Bloomberg reports that McDonald's, Jack in the Box, Wendy's, White Castle, and Chick-fil-A all used the chemical too. (In-N-Out eaters, you can breathe a collective sigh of relief.)
The good news is, all the chains called out above have phased out the harmful azo-laced foods. As Vani Hari (AKA Foodbabe) originally called out back in 2012, the chemical is used to make bread "stay fresh" for up to two weeks, and has been linked to causing asthma, respiratory problems, and allergies, according to the World Health Organization. Oh, and it also could cause cancer.
After Subway got called out big time, other major chains realized they wouldn't be able to get away with using the sneaky chemical for long and quietly phased it out before it was their name making headlines. (Oops.)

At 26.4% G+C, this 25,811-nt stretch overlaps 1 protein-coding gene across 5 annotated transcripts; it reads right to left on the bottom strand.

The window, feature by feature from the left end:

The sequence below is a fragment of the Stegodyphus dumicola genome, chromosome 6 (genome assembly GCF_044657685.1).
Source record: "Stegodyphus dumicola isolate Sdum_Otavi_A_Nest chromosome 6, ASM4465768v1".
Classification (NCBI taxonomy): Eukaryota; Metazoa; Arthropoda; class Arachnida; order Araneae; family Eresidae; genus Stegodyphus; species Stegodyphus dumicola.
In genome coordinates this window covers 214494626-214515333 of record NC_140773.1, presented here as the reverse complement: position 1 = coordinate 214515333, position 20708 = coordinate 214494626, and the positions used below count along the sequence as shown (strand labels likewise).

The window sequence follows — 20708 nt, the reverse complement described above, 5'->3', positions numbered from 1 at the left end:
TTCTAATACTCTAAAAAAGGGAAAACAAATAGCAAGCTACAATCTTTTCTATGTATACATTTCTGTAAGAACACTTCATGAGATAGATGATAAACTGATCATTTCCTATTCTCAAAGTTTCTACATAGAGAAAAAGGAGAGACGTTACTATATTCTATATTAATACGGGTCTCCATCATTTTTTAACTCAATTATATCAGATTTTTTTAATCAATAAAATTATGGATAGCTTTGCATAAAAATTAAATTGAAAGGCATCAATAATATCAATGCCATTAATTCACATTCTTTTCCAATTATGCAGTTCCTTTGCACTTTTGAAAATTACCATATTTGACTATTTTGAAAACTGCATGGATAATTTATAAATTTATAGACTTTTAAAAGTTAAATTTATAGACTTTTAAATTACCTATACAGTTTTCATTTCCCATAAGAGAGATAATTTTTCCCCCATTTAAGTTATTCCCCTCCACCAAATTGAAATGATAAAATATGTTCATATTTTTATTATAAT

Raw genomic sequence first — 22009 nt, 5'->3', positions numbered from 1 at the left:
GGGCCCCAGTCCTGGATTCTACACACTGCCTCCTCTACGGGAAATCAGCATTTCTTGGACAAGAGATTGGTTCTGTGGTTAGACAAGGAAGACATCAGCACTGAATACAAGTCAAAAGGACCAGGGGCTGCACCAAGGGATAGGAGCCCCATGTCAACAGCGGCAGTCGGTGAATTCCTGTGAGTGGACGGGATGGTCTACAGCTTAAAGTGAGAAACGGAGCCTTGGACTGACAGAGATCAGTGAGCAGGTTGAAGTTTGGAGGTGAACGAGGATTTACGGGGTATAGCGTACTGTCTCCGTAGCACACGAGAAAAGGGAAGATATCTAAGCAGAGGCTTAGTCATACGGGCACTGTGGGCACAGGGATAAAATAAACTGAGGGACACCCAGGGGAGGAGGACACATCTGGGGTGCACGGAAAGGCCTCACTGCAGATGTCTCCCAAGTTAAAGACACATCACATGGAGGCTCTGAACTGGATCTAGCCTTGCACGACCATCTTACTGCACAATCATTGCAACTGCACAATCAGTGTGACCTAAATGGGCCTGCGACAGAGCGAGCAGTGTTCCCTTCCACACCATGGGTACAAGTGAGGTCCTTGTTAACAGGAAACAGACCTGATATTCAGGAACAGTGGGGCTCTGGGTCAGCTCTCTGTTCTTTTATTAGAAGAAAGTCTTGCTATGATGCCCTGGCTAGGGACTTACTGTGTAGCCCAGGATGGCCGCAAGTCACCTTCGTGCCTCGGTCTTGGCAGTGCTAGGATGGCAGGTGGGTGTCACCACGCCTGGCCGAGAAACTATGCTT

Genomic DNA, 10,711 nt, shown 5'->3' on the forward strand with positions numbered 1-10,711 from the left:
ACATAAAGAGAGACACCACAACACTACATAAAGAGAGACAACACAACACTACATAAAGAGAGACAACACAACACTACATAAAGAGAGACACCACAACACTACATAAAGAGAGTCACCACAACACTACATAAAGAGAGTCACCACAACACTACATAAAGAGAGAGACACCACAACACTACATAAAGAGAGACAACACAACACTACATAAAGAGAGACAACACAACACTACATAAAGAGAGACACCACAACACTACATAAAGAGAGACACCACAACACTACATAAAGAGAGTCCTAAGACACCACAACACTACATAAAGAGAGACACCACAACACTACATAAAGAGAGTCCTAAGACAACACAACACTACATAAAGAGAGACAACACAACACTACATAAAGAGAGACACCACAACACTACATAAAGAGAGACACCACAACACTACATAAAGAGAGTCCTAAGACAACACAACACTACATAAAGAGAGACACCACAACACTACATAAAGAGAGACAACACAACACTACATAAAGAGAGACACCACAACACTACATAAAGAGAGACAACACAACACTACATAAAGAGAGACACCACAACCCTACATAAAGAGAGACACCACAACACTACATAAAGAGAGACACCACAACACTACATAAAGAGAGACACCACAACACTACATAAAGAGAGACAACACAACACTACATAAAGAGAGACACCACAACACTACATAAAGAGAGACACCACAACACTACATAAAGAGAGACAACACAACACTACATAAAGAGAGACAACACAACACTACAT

And ADA's not completely off the menu for good. Dunkin' Donuts still uses it in their Texas toast (although Bloomberg reports that the company is currently testing an azo-free version), and it's used in Burger King's French toast sticks.
So, how can you avoid it? Support places that you know have a commitment to using whole foods and real ingredients. After all, you have a right to know what you're putting in your body.
The Food and Drug Administration is making some big moves when it comes to food transparency. Here's how. And harmful chemicals aren't just in your food—they're in your beauty products too. But here's why that might change soon.
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